Reciprocal Spirit


I made a purchase that was like a puppy following me home. My investment was a brand-new, eight-horsepower outboard motor. Honestly now, it was insistent that we spend our lives together. Oddly, our relationship began with a flaw from the factory that immediately saved me two-hundred bucks over the counter. Then it became priceless over its lifetime.
The flaw was a cosmetic hiccup—the motor’s cover was mislabeled. Instead of reading eight-horsepower, it said six-horse. Though missing just two horses, the oversight evidently caused buyer reluctance and the motor was stored at the marine dealership for over a year until I got there. Not to be swindled, I called the manufacturer hotline and checked the horsepower with its serial number. The numbers added up. This outboard and I were meant to be.
Just weeks after that, I added a johnboat and trailer, then got married the following year. My wife and I took the whole package with us on our Canadian honeymoon and the stuff of memories began.
We kind of knew we were a gossip target at the resort. Our little eight-horse motor—which said six—was perceived as somewhat underpowered for the expansive lake surrounding the area. The flatbottom boat was also seen as more for shallows rather than tearing across a fathomless lake. Plus, anyone watching us return after a few outings knew we weren’t catching many fish. Word spread and a group of guys enjoyed some fun at our expense.
Midweek, I caught up with the resort owner to inquire about renting a faster motor and boat for a daytrip to the far side of the lake. He was working outside the guys’ cabin. From inside, the group could easily overhear our conversation. The owner asked how our fishing had been even though he probably knew. I explained and he suggested we tip our hooks with live bait.
A voice boomed through the cabin window, “And then you put the bait in the water…!”
Guffaws broke loose and drowned out whatever he said next. Even the owner chuckled. Can’t say I blame them. I thought it was funny, too. But I offered no apologies either.
From that moment forward, we recognized something we subconsciously knew—we can see more of the world from a small boat. So that’s what we did—explored places that aren’t even in National Geographic documentaries. We putted down narrow, tree-covered backwaters too shallow for anything including fish. We nestled into weed beds and lily pads where only ducks and Jesus bugs reside, those insects nicknamed because they walk on water. Our motor, boat and trailer teamed up just to show us this majesty. The little outboard and I developed a confidence together that sometimes showed swagger.
I backed it down the ramp at a popular boat landing. The concrete pavement was wide enough to handle two boats, one on either side of the dock. I had arrived just moments before a waterski boat with a massive motor pulled beside us. The truck towing it had barely stopped when every door sprung open and passengers evacuated into oblivion leaving the driver to himself.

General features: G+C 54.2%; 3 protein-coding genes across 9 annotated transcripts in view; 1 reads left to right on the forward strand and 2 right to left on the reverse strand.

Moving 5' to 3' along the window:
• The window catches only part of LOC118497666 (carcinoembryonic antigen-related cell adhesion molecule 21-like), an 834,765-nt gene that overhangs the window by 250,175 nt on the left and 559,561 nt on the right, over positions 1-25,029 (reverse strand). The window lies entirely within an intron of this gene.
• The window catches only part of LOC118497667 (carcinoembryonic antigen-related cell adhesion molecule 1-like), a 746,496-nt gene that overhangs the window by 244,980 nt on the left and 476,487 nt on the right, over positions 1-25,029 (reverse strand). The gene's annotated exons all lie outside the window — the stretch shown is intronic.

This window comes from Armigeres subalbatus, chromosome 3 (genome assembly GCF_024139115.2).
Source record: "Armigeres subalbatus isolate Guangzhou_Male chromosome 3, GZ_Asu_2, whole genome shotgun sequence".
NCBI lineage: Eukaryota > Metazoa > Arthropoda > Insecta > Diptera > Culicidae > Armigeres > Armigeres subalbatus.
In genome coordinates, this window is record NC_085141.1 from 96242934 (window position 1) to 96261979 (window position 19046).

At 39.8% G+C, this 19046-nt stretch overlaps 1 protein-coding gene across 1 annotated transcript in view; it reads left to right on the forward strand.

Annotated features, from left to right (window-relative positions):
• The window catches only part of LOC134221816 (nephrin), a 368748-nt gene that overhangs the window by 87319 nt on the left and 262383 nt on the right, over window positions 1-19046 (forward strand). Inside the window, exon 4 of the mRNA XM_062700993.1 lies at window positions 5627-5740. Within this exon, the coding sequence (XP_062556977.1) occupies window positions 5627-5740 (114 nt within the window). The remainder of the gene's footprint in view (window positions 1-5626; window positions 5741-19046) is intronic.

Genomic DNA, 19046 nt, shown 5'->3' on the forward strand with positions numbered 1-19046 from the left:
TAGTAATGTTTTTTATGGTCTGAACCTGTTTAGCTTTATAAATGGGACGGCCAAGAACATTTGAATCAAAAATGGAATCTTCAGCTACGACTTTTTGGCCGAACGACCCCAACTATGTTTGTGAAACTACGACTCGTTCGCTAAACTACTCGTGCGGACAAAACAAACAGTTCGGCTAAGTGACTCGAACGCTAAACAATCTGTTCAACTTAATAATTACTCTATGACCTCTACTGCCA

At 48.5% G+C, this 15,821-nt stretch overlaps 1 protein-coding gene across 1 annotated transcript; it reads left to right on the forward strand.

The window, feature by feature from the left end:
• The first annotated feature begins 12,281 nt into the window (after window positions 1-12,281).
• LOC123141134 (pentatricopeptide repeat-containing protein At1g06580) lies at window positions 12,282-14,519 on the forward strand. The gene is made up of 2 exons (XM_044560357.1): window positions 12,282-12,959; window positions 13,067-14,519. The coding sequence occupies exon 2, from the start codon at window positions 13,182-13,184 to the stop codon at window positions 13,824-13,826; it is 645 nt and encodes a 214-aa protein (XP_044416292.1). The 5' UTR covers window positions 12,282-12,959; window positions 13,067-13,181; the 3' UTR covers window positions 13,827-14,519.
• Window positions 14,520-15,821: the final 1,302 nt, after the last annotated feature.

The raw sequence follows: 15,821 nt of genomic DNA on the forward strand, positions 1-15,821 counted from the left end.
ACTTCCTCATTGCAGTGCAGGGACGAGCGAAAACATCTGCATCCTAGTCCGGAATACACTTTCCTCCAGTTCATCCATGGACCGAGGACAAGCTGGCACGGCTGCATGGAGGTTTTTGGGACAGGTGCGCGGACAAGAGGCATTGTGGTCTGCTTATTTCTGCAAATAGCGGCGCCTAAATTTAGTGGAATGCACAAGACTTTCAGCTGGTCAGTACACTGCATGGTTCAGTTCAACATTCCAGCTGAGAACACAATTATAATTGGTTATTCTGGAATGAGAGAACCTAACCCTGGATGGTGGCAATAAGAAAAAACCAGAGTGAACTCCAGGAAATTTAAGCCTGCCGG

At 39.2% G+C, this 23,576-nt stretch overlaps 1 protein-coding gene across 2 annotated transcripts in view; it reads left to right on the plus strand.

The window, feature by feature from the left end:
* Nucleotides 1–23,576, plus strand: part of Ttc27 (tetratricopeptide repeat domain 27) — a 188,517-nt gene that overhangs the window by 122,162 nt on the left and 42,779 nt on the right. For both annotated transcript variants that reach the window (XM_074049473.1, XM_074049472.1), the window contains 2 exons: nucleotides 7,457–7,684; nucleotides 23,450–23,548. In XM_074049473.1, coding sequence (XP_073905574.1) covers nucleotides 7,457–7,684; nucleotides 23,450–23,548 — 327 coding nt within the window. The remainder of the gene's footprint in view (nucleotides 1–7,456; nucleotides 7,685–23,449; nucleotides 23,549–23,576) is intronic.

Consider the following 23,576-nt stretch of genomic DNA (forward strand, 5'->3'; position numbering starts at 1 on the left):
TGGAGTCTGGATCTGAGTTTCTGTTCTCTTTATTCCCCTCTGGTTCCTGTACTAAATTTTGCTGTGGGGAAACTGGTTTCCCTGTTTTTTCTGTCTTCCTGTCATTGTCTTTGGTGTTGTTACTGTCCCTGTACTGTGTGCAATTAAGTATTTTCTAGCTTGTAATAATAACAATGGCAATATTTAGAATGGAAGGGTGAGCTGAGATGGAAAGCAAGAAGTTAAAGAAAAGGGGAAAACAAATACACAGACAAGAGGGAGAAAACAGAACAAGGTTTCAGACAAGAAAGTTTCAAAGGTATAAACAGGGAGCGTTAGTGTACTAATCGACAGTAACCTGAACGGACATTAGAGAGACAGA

After jackknifing the trailer a few times, the driver straightened it enough to park and climb into the boat. I noticed his demeanor. He flung aside lifejackets and kicked inflatable unicorns across the deck. Then he shot me a glance, one of distain, perhaps for being so small, a guppy unworthy of this landing. I’m not one to inflame already tense circumstances, so what I said next just snuck out.
“Wanna race?”
He stopped everything. I had to come clean. “Okay…it says six, but it’s actually an eight.”
He threw his head back in a one-burst laugh and returned to his business.
The day was screaming hot. My wife and I motored up a creek away from the main channel to a favorite sandbar. Once there, we stepped out of the boat in midstream and laid in the water, just us and our cooler.
About an hour later, we heard voices from behind an island where the main channel circled back and joined our tributary. A boat crept toward us from around the bend, gradually revealing sunbathers lounging across its seat cushions. It came into full view. It was the behemoth from the boat landing. However, my race rival was standing alone in knee-deep water shoving his back against the transom. He was trying to free the belly of that beast from one sandbar after another.
Our humble eight-horse started discretely and we slid away. Had the behemoth guy seen us watching, I think he would have been more embarrassed than if we actually had raced and my motor won.
The summer after my mom died, our boat and motor took my dad and I fishing. We toured through a rivulet carpeted with waterlilies and banked with pines against both shorelines. The aromas and sights tripped my dad’s memory to family camping and he reminisced about my mom. Later on, he struggled to tie a lure onto his fishing line. I looked away until he completed the knot that his Alzheimer’s was short-circuiting. By midafternoon, the eight-horse shuttled us back to the dock with slow, steady reliance. I was in no hurry. It was the last time I ever fished with my dad.
Over time, the eight-horse also began shutting down, becoming unreliable beyond repair. Reluctantly, I traded it in. But it gave me a final serving. After thirty-three years, its trade-in value was half of what I originally paid. That calculated to twelve dollars per season. Today, one four-hour boat rental is four times that price.
I’m convinced that inanimate objects have a soul. From some ethereal place, they offer a reciprocal element of spirit and no cash-register discount can ever compete.


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